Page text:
New Jersey has offered same-sex couples civil unions since 2006, but gay activists in that state have been actively seeking full marriage rights for several months. “We’ve seen examples over the last year that civil unions don’t work,” says Sanchez. Once the Prop. 8 vote comes down, he envisions a “very short timeline” for the New Jersey Legislature to pass a pro-gay-marriage bill, probably less than a year.
Davidson of Lambda Legal believes the California election will figure heavily in Iowa’s battle over gay marriage. “It will send a significant message,” he says. Davidson sees the strong possibility that by the end of 2009, gay marriage will be legal in five states: Connecticut and Massachusetts, where it is already legal, plus California, New Jersey and New York.
Jordan Lorence agrees, even though he argues cases for the other side of the same-sex-marriage fight. “I think it’s a definite possibility,” says Lorence, senior counsel at the Alliance Defense Fund, a legal group that fights to uphold gay-marriage bans in court. “New York and New Jersey legislatures will just enact same-sex marriage, and they will be very encouraged by what happens in California.”
Lorence believes a defeat for either side will be “significant,” but “it won’t be the end of the ball game.” (His legal rival, Jon Davidson, is a little more gloomy: “A defeat will set us back years, if not decades.”) Lorence expects more lawsuits and more public-relations skirmishes. “There’s a battle of perceptions on both sides if same-sex is inevitable or not,” he says. If voters shoot down Prop. 8, Lorence predicts Lambda Legal will be very busy. “The ramifications, if it loses, is that people fly into California, get married, and go back to their states and sue for marriage rights,” he says.
That’s the kind of scenario that deeply concerns the Mormon Church. “Our leaders feel that if we start redefining marriage, it’s not a good thing for society,” says Paredes of the Mormon Church in Santa Monica, “so we were all asked to donate.”
With approximately 750,000 Mormons in California, the Church of Jesus Christ of Latter-day Saints has become a major player in promoting Prop. 8, and individual members have reportedly contributed millions of dollars. “We’re very organized as a church,” Paredes explains. “So we’re very easy to mobilize.”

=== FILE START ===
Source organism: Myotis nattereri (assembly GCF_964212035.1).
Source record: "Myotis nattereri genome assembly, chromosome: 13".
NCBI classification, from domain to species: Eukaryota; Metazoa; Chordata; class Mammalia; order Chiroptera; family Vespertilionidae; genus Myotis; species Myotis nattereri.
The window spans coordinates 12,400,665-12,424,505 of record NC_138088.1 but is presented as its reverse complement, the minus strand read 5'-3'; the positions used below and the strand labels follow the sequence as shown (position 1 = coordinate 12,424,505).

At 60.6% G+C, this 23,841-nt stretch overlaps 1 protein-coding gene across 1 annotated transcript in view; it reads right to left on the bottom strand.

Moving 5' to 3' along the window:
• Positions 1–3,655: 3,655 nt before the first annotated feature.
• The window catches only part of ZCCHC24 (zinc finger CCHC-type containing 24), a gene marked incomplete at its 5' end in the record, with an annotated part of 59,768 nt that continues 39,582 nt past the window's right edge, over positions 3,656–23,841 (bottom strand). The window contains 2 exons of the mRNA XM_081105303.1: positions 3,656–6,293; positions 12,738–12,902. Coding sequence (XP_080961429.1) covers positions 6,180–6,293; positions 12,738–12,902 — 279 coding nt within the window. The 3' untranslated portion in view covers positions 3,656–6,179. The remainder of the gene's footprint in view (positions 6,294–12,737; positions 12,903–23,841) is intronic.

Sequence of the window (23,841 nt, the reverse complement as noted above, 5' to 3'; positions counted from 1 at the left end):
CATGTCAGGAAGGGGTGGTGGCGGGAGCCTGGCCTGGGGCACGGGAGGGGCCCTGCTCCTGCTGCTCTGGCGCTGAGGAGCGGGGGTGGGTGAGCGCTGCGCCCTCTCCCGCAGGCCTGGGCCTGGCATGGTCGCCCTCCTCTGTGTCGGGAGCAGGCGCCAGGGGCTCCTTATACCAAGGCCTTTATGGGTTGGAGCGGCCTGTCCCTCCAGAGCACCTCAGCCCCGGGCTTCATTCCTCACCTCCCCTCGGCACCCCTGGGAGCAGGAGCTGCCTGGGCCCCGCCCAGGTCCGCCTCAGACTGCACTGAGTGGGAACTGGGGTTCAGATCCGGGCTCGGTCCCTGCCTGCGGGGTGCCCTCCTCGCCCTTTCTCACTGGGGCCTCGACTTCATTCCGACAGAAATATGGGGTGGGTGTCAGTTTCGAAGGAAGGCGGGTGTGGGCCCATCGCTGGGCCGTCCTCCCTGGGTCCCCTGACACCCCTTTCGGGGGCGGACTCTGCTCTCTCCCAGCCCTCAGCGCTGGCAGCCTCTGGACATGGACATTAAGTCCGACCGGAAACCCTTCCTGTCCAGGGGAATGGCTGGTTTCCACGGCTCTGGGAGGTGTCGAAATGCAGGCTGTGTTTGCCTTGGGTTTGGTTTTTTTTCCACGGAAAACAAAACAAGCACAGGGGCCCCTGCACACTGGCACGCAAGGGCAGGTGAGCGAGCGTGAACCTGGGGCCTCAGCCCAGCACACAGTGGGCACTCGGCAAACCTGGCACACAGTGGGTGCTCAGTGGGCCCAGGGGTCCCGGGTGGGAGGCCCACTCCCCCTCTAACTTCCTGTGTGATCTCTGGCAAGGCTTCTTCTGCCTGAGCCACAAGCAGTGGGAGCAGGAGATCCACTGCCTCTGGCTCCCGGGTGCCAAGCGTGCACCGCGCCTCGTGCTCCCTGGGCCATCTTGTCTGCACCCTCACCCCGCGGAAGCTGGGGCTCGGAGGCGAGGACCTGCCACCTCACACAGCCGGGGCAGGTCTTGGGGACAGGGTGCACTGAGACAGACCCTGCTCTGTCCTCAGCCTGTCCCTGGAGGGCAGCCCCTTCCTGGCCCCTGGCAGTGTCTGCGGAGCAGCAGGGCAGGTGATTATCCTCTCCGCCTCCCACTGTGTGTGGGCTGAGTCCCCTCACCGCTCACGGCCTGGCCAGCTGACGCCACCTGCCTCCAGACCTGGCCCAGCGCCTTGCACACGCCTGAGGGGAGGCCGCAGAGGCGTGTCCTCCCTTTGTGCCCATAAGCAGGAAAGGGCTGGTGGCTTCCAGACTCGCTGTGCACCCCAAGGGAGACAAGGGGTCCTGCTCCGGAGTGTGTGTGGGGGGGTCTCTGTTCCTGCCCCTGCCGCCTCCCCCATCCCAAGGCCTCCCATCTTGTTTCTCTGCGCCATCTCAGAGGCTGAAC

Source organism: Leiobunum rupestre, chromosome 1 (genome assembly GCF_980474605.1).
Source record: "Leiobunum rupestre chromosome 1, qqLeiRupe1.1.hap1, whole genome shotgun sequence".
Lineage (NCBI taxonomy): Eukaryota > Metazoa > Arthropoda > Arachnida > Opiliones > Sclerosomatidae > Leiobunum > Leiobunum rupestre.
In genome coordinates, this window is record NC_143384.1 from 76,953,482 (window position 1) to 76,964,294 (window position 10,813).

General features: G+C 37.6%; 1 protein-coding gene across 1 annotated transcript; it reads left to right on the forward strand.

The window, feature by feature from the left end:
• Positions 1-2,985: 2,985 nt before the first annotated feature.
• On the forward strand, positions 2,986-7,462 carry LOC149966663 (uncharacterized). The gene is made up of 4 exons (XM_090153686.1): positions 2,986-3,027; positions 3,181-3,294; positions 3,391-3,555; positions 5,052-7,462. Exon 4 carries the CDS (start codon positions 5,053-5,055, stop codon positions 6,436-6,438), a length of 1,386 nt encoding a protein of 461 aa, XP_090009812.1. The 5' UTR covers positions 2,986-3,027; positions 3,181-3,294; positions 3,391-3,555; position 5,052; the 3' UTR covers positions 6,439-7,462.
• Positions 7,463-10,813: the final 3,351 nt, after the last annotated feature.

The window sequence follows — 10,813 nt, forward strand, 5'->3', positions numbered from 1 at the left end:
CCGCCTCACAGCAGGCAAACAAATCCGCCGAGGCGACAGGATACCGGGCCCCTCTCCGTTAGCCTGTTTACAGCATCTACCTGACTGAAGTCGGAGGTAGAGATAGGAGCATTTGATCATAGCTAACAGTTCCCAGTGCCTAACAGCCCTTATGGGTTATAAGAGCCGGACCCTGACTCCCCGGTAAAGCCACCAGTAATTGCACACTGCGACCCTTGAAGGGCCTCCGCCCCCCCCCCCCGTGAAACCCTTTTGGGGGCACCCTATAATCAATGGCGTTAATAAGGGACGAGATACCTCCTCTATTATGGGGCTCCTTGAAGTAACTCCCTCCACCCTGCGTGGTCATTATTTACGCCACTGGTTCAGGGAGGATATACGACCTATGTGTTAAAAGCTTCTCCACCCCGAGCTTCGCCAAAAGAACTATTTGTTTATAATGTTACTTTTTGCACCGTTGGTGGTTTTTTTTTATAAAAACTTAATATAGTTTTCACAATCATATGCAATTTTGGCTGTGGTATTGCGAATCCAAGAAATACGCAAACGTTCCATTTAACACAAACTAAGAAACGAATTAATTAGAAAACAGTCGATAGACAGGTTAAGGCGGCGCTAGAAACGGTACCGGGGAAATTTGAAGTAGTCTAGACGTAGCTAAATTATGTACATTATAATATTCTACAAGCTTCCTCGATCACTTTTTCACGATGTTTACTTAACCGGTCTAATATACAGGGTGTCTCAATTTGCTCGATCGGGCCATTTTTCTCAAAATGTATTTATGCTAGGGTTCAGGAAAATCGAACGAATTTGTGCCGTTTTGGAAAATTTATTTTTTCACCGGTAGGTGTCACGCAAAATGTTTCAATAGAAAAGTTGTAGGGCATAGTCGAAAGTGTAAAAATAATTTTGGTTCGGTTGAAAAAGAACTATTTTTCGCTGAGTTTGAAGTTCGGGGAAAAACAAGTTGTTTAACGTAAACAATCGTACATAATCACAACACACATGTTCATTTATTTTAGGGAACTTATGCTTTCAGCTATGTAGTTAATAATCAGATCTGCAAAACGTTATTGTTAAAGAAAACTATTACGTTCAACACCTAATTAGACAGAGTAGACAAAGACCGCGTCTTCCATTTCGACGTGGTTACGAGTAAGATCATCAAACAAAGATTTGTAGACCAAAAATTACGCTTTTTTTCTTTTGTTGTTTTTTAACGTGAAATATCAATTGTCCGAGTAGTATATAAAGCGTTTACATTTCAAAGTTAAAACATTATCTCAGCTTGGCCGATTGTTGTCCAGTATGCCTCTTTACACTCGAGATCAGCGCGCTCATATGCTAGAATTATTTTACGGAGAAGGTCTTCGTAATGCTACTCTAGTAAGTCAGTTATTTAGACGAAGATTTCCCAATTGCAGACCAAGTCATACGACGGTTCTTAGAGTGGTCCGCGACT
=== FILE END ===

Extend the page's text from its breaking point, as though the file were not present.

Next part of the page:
He says the Mormon Church is not only worried about the ripple effects of continued legal gay marriage in California and the rest of the country, but throughout the world. “It will become a worldwide phenomenon,” he predicts. “The church sees this as a crossroads.” Although Paredes talks about the “moral confusion” gay marriage would cause in American society and beyond, the ultimate reason for the church’s intense involvement in “Yes on 8” appears to lie much closer to home: “We want to preserve our faith and our way of life,” he says when pressed about the church’s biggest fears. “We want our religious liberties to remain intact.”
Lambda Legal’s Davidson counters, “If the right wing wins, it’ll show that if you mobilize and gather enough money, you can take away any gay right. Why would they just stop with marriage?”
University of Southern California Professor John Matsusaka has studied California ballot measures for more than 20 years. Since 2004, he’s been president of the Initiative & Referendum Institute at USC. According to Matsusaka, the Golden State regularly sets the tone for public policy throughout the country. “Proposition 13 clearly sent off a chain reaction throughout the country for lower property taxes,” he says, “and it may have even played a role in Ronald Reagan becoming president.”